In the 2007-08 season, Steffan Johnson lit up the courts of the Big West Conference as the Pacific Tigers’ star point guard. He earned First Team All-Big West honors, averaging 14.5 points, 4.9 assists and 1.5 steals per game while shooting 46.2% from the floor and a solid 41% from downtown. Last year, he ran into some troubles at Pacific and was expelled. He transferred to Idaho to join Coach Don Verlin’s rebuilding program. Teaming with First Team All-WAC point guard Mac Hopson, Johnson could give the Vandals the most feared backcourt duo in the conference.
We sat down with Steffan last week for his first interview as a Vandal.
Vandal Nation: How’d you get your start in hoops?
Steffan Johnson: It was early. I started when I was two years old, thanks to my dad. He taught me the game and I was hooked right from the start.
Why did you choose Idaho?
Well, the Verlin connection helped for sure. (VN: Coach Don Verlin’s twin brother, Ron, is an assistant at Pacific.) I knew they were rebuilding at Idaho and as soon as I started looking to transfer, I liked what I saw in Coach Verlin’s program. I liked the players he was bringing in and I liked that it would be closer to home. I’m from Seattle and now my friends and family will get to see me play more often.
It seems like you and Mac Hopson have a really good rapport on court. Is that something you’ve been working on?
Not really – I think it’s more natural than anything else. I’ve been working hard to know how all my teammates play, and understand our strengths and weaknesses. With Mac and I, I think it’s just good coexistence on the court.
Is there a plan for you and Mac to run together as the starting guard pair?
Whether we go together at the 1 and 2 slots, that’s coach’s decision. There’s no guaranteed starting spots, I have to earn it. We have to wait and see for practice to start.
But if you put us on the court together, we would be an unstoppable force.
What did you do during the redshirt year?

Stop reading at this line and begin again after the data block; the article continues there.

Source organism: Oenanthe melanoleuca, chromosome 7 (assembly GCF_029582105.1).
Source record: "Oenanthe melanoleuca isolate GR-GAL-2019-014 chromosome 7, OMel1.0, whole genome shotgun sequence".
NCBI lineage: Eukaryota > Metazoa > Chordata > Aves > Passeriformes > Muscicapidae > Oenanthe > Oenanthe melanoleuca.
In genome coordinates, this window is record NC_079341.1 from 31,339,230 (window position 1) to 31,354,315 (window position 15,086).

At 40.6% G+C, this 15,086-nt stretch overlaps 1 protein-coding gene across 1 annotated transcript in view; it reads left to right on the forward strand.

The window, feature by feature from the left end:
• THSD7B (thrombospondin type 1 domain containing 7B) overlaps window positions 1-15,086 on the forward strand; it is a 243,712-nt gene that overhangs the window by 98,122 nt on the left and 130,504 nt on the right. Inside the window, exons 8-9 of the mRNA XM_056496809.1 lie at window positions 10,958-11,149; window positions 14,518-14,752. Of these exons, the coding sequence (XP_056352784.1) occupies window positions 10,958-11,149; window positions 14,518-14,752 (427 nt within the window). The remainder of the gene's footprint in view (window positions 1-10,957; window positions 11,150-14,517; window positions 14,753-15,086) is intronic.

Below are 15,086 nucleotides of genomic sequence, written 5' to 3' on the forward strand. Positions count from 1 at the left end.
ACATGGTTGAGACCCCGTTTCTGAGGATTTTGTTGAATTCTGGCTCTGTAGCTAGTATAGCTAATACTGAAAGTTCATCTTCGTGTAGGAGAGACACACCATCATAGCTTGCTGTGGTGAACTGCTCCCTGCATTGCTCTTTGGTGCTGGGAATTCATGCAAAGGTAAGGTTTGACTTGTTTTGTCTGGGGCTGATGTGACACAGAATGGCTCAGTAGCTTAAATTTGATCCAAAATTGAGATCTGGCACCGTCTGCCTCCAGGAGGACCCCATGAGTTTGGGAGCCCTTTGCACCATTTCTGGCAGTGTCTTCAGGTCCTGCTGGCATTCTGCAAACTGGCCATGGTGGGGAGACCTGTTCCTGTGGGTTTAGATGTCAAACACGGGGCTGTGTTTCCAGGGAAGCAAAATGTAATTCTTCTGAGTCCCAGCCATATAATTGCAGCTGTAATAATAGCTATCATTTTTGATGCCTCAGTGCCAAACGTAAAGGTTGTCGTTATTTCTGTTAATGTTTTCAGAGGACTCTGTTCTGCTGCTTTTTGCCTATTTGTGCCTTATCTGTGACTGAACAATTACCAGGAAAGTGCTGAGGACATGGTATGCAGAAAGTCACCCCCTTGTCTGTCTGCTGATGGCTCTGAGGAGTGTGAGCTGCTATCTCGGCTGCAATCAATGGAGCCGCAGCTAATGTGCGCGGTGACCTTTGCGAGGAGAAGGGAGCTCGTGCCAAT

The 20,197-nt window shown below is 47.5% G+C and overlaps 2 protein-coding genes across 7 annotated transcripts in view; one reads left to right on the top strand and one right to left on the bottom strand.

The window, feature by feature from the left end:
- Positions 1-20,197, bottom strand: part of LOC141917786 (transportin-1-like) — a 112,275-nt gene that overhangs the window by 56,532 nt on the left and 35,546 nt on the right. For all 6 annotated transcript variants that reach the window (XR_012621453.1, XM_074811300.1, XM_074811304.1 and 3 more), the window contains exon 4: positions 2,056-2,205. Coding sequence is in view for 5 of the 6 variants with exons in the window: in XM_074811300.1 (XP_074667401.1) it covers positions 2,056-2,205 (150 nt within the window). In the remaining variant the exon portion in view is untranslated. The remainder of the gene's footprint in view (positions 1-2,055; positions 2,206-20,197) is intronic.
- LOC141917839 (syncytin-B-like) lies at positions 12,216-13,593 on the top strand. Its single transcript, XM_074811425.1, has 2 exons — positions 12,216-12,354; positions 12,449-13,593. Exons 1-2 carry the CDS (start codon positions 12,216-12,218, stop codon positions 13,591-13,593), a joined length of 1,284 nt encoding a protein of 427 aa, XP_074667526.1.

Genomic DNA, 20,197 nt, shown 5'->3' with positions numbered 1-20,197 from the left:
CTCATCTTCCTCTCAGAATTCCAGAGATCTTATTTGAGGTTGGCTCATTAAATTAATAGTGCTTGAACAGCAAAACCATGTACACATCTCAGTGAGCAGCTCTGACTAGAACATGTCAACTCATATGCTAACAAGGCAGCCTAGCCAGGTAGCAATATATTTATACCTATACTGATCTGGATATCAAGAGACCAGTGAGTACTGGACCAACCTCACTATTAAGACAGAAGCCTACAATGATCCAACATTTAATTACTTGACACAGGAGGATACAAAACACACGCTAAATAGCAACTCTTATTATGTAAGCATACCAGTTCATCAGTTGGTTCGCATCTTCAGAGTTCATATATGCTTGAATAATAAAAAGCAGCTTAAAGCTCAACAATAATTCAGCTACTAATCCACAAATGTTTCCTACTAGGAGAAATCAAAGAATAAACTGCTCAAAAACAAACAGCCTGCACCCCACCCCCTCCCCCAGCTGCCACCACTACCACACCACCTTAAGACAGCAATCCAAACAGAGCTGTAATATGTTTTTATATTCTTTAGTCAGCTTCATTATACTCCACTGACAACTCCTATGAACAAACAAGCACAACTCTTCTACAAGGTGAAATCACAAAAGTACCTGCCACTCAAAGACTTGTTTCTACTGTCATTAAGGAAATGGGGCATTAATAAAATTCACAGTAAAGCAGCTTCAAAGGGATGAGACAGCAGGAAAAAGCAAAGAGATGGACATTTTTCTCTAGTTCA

I worked on the mental thing, mostly – not skills, but my attitude toward the game and my teammates. When I was on the bench or in the practices, I tried to point stuff out to the guys – even though I couldn’t play, I wanted to show that I could be a leader.
Do you have a favorite pro player?
I like the playing style of guys like Dwight Howard and Dwayne Wade, the intangibles they bring to the court – but I wouldn’t call them “favorite.” I pretty much like watching any basketball, period.
Your thoughts on Coach Verlin and the difference between Pacific and Idaho?
Coach Verlin drives me to be better – he’s a real player’s coach. He checks up on me all the time, and the staff as a whole is fun to be around. At Pacific, Coach Thomason is a great coach in his own way. But he was very set in his ways and it was kind of stifling. Verlin really listens to his players and bases his system on the style of play that his players bring to the table. He’ll move things around to fit how we play.
What are you majoring in?
I’m a communications major with a minor in broadcasting. I’d like to work in TV or radio when I’m done with hoops, as a sportscaster maybe.
Talk about the expectations coming off last year and the buzz that’s building around the Vandals.
There’s going to be pressure on us – but that’s the kind of pressure we want. Those full grandstands screaming and cheering, that gets the adrenaline going even harder. We want more of it.
Do you have a good sense about the Idaho/Boise State rivalry now?
Oh yeah – I didn’t realize how intense it was. To see our fans show up, how they got on the Boise State players, when they stormed the court – that was actually kind of hard for me. I was sitting there on the bench going “Man, let me get my jersey so I can get out there and play, forget this redshirt thing.” Those games are going to be something special.